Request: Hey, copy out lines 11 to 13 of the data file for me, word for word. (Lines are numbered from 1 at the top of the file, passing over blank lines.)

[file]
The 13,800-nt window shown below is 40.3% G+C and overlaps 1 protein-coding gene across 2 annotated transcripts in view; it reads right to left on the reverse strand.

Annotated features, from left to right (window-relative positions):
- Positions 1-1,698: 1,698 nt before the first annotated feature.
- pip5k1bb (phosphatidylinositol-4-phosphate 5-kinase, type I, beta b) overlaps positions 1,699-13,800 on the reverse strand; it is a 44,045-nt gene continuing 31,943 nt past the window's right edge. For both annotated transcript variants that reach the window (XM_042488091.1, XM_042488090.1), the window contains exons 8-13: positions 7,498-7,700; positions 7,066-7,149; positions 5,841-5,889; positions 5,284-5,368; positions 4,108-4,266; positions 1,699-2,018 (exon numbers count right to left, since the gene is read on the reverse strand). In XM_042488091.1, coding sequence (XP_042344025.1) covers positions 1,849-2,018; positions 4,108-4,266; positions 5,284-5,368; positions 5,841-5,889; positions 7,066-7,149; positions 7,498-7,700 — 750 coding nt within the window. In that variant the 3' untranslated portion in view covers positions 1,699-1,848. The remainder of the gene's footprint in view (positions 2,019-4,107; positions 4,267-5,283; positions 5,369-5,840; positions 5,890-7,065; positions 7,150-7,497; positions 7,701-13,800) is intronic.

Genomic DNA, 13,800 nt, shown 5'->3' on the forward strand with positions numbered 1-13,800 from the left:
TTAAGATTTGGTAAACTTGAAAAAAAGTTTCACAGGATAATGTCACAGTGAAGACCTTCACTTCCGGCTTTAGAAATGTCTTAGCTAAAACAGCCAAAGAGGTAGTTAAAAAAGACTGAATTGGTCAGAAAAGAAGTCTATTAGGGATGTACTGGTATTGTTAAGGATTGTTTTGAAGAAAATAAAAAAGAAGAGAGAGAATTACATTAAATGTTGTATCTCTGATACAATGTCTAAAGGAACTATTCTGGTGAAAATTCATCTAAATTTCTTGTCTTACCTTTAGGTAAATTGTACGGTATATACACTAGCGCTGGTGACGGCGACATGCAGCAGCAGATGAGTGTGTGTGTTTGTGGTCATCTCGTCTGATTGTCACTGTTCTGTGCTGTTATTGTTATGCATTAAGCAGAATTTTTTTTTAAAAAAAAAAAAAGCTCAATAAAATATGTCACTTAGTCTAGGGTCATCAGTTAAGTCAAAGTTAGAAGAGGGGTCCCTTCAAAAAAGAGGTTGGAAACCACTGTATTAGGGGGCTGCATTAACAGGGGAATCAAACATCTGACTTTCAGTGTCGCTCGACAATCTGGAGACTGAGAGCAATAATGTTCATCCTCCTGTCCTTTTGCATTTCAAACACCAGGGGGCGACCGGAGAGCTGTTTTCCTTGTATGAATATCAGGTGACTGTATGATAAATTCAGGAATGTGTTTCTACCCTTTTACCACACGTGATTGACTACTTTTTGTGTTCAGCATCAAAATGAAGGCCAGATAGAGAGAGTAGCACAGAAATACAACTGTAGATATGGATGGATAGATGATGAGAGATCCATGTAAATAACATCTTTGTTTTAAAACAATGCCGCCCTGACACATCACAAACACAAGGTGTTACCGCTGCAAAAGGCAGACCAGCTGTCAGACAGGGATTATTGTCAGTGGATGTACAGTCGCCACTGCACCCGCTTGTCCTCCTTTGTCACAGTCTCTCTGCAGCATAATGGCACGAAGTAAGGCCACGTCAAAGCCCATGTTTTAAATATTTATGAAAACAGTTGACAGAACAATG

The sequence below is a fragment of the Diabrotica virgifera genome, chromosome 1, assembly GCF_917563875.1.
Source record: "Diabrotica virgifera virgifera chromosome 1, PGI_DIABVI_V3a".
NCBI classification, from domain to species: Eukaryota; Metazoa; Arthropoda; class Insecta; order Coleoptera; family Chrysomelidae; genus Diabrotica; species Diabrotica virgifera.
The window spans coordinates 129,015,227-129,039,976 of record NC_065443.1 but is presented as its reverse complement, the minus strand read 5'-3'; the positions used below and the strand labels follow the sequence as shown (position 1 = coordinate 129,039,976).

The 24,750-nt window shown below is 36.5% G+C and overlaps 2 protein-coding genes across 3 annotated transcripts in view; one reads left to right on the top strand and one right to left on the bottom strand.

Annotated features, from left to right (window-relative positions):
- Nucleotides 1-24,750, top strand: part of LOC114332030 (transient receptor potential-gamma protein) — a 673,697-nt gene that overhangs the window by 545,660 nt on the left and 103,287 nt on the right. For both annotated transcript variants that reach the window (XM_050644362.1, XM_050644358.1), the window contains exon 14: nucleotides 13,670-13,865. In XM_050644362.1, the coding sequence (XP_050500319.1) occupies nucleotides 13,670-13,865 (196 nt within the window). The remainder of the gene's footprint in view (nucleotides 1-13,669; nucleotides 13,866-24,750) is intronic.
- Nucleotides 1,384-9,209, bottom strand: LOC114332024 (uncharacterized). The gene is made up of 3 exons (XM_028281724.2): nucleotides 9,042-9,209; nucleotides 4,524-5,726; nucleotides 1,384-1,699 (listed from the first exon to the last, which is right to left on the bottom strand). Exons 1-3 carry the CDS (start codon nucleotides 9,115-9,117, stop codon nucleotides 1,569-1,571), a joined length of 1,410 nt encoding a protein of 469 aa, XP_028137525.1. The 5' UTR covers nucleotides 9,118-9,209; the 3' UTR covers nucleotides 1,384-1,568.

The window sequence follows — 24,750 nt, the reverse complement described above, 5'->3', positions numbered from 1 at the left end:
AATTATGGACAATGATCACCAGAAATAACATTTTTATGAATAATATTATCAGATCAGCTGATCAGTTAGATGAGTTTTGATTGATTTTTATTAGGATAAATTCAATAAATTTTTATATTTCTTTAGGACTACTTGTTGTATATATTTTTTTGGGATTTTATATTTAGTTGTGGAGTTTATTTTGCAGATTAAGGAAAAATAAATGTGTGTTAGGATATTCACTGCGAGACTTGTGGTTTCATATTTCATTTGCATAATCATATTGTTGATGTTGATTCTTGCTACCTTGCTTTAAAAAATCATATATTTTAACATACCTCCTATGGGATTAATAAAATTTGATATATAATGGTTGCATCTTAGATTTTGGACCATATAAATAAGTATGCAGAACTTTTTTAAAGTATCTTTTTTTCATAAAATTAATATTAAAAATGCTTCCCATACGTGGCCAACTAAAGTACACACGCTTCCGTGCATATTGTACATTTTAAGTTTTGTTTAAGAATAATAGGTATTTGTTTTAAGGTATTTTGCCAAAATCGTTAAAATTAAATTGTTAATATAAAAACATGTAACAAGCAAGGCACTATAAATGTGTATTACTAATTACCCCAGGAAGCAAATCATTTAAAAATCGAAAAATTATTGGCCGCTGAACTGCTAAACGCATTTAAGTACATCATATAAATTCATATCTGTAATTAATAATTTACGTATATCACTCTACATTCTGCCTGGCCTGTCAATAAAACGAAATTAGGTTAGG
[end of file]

The 24,750-nt window shown below is 36.5% G+C and overlaps 2 protein-coding genes across 3 annotated transcripts in view; one reads left to right on the top strand and one right to left on the bottom strand.

Annotated features, from left to right (window-relative positions):
- Nucleotides 1-24,750, top strand: part of LOC114332030 (transient receptor potential-gamma protein) — a 673,697-nt gene that overhangs the window by 545,660 nt on the left and 103,287 nt on the right. For both annotated transcript variants that reach the window (XM_050644362.1, XM_050644358.1), the window contains exon 14: nucleotides 13,670-13,865. In XM_050644362.1, the coding sequence (XP_050500319.1) occupies nucleotides 13,670-13,865 (196 nt within the window). The remainder of the gene's footprint in view (nucleotides 1-13,669; nucleotides 13,866-24,750) is intronic.